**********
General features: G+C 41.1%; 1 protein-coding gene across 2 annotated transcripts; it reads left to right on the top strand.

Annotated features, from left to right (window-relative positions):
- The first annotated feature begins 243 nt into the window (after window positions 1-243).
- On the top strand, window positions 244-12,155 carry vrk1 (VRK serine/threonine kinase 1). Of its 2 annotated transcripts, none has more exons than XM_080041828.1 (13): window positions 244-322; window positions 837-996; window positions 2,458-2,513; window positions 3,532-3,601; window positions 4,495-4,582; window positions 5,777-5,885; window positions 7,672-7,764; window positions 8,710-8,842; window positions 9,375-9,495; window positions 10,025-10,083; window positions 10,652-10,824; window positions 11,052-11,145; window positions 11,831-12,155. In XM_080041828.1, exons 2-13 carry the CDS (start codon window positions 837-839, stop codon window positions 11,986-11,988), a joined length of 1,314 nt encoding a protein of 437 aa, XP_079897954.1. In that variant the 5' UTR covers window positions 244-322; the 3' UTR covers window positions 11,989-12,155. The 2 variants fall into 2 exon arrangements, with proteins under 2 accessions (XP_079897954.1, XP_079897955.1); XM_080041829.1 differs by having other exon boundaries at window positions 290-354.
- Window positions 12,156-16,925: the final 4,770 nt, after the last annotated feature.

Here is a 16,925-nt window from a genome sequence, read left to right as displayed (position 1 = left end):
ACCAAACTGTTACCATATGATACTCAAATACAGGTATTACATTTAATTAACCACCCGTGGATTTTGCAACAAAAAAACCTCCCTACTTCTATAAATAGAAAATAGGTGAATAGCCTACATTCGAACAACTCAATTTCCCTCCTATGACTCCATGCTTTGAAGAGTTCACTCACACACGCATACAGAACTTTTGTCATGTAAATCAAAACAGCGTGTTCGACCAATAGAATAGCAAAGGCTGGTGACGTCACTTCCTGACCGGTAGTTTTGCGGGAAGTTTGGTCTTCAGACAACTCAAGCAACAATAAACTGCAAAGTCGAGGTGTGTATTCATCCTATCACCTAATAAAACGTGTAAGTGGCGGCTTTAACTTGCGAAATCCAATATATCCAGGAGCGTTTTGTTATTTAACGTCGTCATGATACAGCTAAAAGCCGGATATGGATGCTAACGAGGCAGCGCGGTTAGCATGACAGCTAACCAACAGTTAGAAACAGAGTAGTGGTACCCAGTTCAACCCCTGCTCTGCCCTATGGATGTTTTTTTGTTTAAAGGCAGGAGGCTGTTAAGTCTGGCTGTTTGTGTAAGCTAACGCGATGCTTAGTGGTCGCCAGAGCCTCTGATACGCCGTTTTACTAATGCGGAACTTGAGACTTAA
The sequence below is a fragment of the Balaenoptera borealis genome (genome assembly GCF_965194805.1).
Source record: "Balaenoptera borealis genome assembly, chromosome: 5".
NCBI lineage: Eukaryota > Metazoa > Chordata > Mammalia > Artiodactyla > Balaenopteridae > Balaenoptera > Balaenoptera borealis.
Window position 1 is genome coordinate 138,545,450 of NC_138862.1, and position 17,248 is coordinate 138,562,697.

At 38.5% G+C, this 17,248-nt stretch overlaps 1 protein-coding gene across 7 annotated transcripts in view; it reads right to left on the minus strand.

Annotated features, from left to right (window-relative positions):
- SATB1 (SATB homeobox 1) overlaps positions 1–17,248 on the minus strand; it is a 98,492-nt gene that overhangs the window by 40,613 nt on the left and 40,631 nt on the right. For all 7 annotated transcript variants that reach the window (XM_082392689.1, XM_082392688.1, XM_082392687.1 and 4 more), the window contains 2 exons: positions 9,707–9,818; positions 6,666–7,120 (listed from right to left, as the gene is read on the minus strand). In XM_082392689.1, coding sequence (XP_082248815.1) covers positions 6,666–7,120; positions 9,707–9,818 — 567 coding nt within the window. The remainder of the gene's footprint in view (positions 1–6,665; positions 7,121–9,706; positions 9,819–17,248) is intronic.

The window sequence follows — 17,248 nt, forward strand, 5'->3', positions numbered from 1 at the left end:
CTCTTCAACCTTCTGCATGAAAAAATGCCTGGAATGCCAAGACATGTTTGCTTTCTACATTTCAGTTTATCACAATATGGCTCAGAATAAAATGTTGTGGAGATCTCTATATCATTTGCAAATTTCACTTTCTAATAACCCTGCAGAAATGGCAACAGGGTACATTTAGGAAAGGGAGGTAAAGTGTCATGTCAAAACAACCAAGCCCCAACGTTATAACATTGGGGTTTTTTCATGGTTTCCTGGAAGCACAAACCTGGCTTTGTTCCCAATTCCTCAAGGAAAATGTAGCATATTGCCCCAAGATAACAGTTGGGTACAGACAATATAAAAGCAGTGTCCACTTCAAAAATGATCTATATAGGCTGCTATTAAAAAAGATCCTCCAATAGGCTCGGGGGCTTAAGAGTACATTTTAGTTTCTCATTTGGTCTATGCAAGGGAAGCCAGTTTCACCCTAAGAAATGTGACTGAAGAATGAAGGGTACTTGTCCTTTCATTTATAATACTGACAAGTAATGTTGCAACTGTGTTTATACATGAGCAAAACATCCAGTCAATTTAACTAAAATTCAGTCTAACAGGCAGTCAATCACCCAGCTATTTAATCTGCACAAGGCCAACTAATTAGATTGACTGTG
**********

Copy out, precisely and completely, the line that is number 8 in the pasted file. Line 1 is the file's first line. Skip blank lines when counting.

The sequence below is a fragment of the Balaenoptera borealis genome (genome assembly GCF_965194805.1).